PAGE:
What do you think?

    – Maria (last name withheld)
    Buenos Aires, Argentina

    Casein is the main protein in milk (80% of protein in the dairy beverage is in the form of casein; the remaining 20% consists of whey.)

    The only way it relates to nutrition is that, just like all other animal proteins — and soy — it is complete, meaning it provides all eight essential amino acids.

    Although casein is highly bioavailable (the technical term for “the body wastes very little of it,”) it is beaten out by egg albumin and whey protein.

    I am not sure why a company would look to create “high casein” milk, particularly since casein is by no means an essential nutrient.

    It is perfectly plausible to meet all your protein and nutrient needs without ever ingesting any casein.

    Perhaps “extra casein” is their snazzy terminology for “extra protein,” which I still do not see the necessity for.

    Milk is already a good source of protein (9 grams per 8 ounce/236 milliliter glass), and as far as I know, protein deficiency is not a health issue in Buenos Aires.

    My thoughts? This is simply an inventive marketing strategy to boost milk sales.

    While we’re on the topic of casein, allow me to say a few more things.

    Although a small percentage of the population (roughly 2 – 3 percent) is allergic to casein, that is very different from being lactose intolerant.

    A casein allergy is an altered immunological response to a specific protein, whereas lactose intolerance has to do with the body’s inability to break down lactose, the naturally occurring sugar in milk and other dairy products.

    That said, keep in mind that casein is in a lot of non-dairy processed foods (and many cosmetic products) since it is a rather inexpensive binding agent. This is why people with casein allergis need to read food labels VERY carefully.

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    Perfect Pickings: Tuna

    It may surprise you to learn that not all canned tuna is created equally.

    First up: packed in water or oil?

    Water is preferrable – for two reasons.

    It results in less calories (60 calories per 2 ounce serving, rather than 110 or 120) and, since water and oil don’t mix, the Omega-3 fatty acids present in tuna are not lost when water is drained.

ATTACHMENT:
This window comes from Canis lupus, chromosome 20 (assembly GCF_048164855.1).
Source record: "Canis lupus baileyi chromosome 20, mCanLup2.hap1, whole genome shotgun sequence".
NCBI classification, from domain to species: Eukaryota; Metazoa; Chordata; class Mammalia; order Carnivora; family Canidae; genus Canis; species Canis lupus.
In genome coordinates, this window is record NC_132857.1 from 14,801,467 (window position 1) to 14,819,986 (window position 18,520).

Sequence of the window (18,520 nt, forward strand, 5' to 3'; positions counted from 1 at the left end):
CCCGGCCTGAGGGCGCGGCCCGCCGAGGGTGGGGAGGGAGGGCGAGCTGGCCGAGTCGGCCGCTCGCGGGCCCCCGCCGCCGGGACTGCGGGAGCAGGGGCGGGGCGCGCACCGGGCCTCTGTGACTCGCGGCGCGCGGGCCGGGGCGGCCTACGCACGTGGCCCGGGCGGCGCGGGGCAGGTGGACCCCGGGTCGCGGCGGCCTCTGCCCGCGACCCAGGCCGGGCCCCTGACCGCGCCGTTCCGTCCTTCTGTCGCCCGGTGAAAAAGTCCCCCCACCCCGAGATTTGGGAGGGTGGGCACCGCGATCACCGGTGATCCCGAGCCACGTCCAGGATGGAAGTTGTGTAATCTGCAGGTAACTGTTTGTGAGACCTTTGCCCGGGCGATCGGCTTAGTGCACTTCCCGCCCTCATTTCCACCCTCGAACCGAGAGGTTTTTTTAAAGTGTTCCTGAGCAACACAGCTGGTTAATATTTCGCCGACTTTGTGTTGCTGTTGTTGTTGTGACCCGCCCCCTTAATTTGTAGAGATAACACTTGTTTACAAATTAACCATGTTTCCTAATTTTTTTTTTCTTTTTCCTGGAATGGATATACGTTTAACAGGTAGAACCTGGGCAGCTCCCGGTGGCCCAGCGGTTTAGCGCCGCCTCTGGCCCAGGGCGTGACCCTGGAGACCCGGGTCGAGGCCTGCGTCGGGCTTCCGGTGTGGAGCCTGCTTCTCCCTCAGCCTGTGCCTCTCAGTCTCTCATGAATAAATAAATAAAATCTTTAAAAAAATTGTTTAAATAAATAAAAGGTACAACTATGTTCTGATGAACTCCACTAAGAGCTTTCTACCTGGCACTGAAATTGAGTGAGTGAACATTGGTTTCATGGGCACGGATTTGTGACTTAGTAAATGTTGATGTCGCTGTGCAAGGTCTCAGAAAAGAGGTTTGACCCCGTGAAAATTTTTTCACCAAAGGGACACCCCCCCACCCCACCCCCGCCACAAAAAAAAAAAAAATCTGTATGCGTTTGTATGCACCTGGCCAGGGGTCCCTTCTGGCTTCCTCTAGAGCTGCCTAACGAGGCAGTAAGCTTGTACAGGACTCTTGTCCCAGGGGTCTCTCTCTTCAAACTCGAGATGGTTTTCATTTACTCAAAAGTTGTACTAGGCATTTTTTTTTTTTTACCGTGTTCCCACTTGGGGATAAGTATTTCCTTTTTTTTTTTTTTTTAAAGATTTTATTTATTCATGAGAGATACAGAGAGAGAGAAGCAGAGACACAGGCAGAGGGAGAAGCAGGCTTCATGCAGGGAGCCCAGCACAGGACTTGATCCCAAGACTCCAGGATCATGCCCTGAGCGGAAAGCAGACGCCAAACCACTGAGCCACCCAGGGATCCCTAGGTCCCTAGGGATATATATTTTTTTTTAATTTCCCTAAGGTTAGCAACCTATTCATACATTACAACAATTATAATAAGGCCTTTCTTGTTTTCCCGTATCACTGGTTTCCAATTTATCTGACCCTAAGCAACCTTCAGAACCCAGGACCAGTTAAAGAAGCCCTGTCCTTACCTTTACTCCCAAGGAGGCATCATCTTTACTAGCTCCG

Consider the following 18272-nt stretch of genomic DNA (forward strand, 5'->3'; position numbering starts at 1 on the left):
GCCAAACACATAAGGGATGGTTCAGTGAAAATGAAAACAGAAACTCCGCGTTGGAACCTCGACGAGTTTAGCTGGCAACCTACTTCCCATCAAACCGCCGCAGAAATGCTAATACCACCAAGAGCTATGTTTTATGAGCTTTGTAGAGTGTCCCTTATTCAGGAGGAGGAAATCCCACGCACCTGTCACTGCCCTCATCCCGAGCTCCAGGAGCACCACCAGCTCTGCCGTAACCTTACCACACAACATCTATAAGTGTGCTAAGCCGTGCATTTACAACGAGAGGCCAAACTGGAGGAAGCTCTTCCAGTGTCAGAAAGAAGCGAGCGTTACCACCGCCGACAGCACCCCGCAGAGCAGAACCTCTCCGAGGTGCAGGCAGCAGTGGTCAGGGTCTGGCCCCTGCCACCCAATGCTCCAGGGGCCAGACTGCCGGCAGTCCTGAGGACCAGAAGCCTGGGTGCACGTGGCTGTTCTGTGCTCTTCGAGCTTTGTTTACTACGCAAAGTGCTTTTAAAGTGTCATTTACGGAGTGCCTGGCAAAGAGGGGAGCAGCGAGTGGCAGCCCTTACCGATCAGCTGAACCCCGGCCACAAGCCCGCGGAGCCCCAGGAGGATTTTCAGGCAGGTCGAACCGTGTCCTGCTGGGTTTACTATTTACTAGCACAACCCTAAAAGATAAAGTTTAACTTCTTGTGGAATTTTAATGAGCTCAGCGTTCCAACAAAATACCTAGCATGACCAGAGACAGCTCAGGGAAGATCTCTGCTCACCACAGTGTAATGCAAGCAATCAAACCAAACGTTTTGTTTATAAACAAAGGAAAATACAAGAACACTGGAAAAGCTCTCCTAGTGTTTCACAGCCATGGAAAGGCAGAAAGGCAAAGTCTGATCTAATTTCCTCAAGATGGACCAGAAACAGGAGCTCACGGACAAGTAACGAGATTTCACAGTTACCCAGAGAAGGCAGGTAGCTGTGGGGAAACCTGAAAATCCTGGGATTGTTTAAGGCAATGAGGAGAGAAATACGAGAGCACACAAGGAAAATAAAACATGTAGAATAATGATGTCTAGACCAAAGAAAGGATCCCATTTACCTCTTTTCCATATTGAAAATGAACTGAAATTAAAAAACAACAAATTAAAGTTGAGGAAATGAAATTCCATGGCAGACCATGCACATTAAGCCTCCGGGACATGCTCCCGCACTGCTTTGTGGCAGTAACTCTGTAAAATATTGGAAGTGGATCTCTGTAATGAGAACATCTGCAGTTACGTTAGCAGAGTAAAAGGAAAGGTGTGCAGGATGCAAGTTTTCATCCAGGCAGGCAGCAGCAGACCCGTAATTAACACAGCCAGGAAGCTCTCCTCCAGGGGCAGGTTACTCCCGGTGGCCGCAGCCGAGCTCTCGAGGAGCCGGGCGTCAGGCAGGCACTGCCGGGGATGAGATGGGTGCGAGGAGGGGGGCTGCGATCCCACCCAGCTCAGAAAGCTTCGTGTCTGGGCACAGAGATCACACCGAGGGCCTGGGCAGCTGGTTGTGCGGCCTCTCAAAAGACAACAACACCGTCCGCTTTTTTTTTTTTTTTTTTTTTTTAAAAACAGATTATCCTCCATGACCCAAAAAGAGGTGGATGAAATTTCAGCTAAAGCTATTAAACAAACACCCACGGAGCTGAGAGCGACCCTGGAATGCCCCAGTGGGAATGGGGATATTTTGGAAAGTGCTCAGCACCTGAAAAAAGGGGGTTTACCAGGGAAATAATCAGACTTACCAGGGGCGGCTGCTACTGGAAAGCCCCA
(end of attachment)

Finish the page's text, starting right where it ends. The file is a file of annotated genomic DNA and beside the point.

The two more important issues surrounding canned tuna are sodium and mercury levels.

    A standard 6 ounce can of tuna provides 750 – 850 milligrams of sodium (approximately a third of a day’s needs) — quite a bit for its low calorie contribution (roughly 150, if canned in water).

    Look for low-sodium varieties that slash sodium by half, like Starkist’s “low sodium tuna”.

    You will barely tell the difference, especially if you are eating canned tuna as part of a salad or sandwich.

    Albacore tuna — the white, meatier, less fishy tasting of the bunch — happens to be one of the largest fish.

    Therefore, its mercury content is approximately 3 times higher than that of smaller fish — mainly skipjack — used for chunk light varieties.

    Some companies, like King of the Sea, sell authentic low-mercury — chunk light is “lower mercury”– tuna . The secret? Using yellowfin tuna!

    Here’s a tidbit that surprises many people.

    Those of you with a milk protein (casein) allergy must read canned tuna labels carefully, since some of them are processed by adding hydrolyzed casein!

    Lastly, be mindful of what you’re putting on your tuna. If it’s a few tablespoons of mayo, it’s time to do some modifying.

    I find, for instance, that hummus — especially a red pepper variety — is a wonderfully tasty replacement for mayonnaise when making tuna salad.